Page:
its action. It is situated in the district named Telle Architectural uniformity in rustic dwell. marken, and named Riakan. Fossen, which ings. There is something rather pleas. in the Norwegian idiom, denotes the smoke ingly allied to good management in a pracof water falling. An immense cloud, formed tice now adopted by the Russian governby the drops of water in evaporation, to å ment, of sending to every city, town, and spectator has the appearance of torrents of village under its influence that is to say, smoke.
not the exclusive property of any nobleman, Doctor Schow, of Copenhagen, visited a collection of engraved designs for dwell. this cataract in the summer of 1812. This ings, and buildings; among which any person about to build himself a house maying in very peculiar circumstances, there choose one to his mind, but he must choose will always be a great saving of power in one of the number submitted to his inspec. conveyances by water, for this simple reation. This duty is confided to the mayor or son, that the whole weight of the burden so superior of the place (gorod-nisckew), and transported is transported by the stream will by degrees introduce a general resem. with a comparatively small loss of power blance or conformity into the country towns. by friction, while the inclined plane on At the same time, orders are given for the which the carriage runs supports only a regular arrangement of the streets ; for part of its weight. On the other hand, their being formed into lines of proper however, it cannot be denied that many sibreadths, and the houses being of equal tuations in which it would be quite imposbeights, two stories only being allowed. sible to open a canal, might admit of the However rustic the construction of these establishment of metallic and other rail. abodes may be, and many are formed of no. ways. thing better than vast trunks of trees scarce Varnish for Wood. The Italian cabinet ly squared into timber, yet the effect will work in this respect excels that of any other become equally striking and picturesque, country. To produce this effect, the work. especially with proper accompaniments of men first saturate the surface with olive oil, gardens, plantations, and other rustic em. and then apply a solution of gum arabic in bellishments.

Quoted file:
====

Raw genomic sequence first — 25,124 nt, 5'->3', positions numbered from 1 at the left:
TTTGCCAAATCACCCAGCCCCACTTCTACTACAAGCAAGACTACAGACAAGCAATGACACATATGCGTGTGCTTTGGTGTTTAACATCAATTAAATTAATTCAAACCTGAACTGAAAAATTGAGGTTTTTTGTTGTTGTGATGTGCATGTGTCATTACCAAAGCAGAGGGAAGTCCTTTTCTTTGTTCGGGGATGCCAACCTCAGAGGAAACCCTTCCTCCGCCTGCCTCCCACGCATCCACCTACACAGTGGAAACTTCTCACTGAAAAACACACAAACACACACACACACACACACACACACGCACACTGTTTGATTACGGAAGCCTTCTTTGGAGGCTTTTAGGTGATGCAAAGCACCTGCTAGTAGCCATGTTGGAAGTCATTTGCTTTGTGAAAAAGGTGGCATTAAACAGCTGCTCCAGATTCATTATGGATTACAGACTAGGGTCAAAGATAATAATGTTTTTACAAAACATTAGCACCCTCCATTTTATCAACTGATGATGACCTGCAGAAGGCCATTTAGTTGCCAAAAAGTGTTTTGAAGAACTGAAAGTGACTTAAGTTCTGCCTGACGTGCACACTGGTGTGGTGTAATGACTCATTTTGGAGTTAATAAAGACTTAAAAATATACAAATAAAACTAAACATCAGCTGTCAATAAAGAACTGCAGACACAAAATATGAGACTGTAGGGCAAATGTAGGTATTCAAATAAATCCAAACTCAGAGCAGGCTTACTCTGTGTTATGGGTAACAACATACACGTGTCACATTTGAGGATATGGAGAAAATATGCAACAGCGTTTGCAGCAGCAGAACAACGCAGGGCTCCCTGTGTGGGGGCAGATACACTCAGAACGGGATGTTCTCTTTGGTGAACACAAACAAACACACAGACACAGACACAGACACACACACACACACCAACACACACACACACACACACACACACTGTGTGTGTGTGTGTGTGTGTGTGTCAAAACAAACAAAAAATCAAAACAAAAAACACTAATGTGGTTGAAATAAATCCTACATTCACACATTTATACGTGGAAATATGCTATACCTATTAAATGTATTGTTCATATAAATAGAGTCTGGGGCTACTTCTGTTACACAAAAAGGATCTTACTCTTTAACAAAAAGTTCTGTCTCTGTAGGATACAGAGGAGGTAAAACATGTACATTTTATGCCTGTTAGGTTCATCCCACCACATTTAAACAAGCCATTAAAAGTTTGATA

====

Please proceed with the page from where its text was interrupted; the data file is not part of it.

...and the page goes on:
boiling alcohol. This mode of varnishing Iron Rail or Carriage-ways.- In the is equally brilliant, if not superior, to that neighbourhood of Newcastle, this ingenious employed by the French in their most ela. mode of reducing friction, and facilitating borate works. the conveyance of loaded waggons, has been Crocodiles' Flesh an Article of Food.-At adopted to a very great extent. According Sennaar crocodiles are often brought to to M. Gallois, an extent of 28 square miles market, and their flesh is publicly sold on the surface of the earth, presents a series there. I once tasted some of the meat at of 75 miles for this species of conveyance; Esne, in Upper Egypt ; it is of a dirty white while the interior of the adjacent coal mines colour not unlike young veal, with a slight contains them to as large an amount. Five fishy smell; the animal had been caught or sis Waggons, made entirely of iron, by some fishermen in a strong net, and was fastened to each other in regular succession, above twelve feet in length. The Goverdescend these roads without any other more nor of Esne ordered it to be brought into er than their own gravitating force. By bis court-yard, where more than a hun. means of & pulley, or wheel, a certain num- dred balls were fired against it without ber of carriages in descending occasion a any effect, till it was thrown upon its certain number of others to mount, in order back, and the contents of a small swivel to take in a load at the summit of the in- discharged in its belly, the skin of which clined plane they traverse. We are, how. is much softer than that of the back... eser, naturally led to believe that, except Burkhardt's Travels.